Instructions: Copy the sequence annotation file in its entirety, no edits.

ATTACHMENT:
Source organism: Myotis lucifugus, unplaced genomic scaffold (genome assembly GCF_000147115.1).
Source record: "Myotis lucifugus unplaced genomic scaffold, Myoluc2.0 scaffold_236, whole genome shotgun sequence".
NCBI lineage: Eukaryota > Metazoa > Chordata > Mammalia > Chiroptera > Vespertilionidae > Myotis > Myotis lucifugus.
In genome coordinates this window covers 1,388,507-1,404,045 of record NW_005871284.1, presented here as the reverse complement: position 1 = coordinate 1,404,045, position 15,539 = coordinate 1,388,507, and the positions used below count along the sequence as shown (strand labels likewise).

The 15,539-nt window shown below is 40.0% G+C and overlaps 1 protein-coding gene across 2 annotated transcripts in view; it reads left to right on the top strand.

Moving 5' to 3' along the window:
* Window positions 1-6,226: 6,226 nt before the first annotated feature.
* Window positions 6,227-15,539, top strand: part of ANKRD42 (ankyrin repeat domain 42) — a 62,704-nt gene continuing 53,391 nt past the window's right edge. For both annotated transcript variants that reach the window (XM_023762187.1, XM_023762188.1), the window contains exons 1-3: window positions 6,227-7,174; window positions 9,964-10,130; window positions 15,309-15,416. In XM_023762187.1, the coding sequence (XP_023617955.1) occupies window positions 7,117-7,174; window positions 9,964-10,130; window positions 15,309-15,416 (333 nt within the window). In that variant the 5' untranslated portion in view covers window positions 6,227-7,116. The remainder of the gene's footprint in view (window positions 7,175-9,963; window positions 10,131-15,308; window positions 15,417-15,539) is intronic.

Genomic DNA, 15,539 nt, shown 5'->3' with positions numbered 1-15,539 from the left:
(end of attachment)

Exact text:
Source organism: Myotis lucifugus, unplaced genomic scaffold (genome assembly GCF_000147115.1).
Source record: "Myotis lucifugus unplaced genomic scaffold, Myoluc2.0 scaffold_236, whole genome shotgun sequence".
NCBI lineage: Eukaryota > Metazoa > Chordata > Mammalia > Chiroptera > Vespertilionidae > Myotis > Myotis lucifugus.
In genome coordinates this window covers 1,388,507-1,404,045 of record NW_005871284.1, presented here as the reverse complement: position 1 = coordinate 1,404,045, position 15,539 = coordinate 1,388,507, and the positions used below count along the sequence as shown (strand labels likewise).

The 15,539-nt window shown below is 40.0% G+C and overlaps 1 protein-coding gene across 2 annotated transcripts in view; it reads left to right on the top strand.

Moving 5' to 3' along the window:
* Window positions 1-6,226: 6,226 nt before the first annotated feature.
* Window positions 6,227-15,539, top strand: part of ANKRD42 (ankyrin repeat domain 42) — a 62,704-nt gene continuing 53,391 nt past the window's right edge. For both annotated transcript variants that reach the window (XM_023762187.1, XM_023762188.1), the window contains exons 1-3: window positions 6,227-7,174; window positions 9,964-10,130; window positions 15,309-15,416. In XM_023762187.1, the coding sequence (XP_023617955.1) occupies window positions 7,117-7,174; window positions 9,964-10,130; window positions 15,309-15,416 (333 nt within the window). In that variant the 5' untranslated portion in view covers window positions 6,227-7,116. The remainder of the gene's footprint in view (window positions 7,175-9,963; window positions 10,131-15,308; window positions 15,417-15,539) is intronic.

Genomic DNA, 15,539 nt, shown 5'->3' with positions numbered 1-15,539 from the left: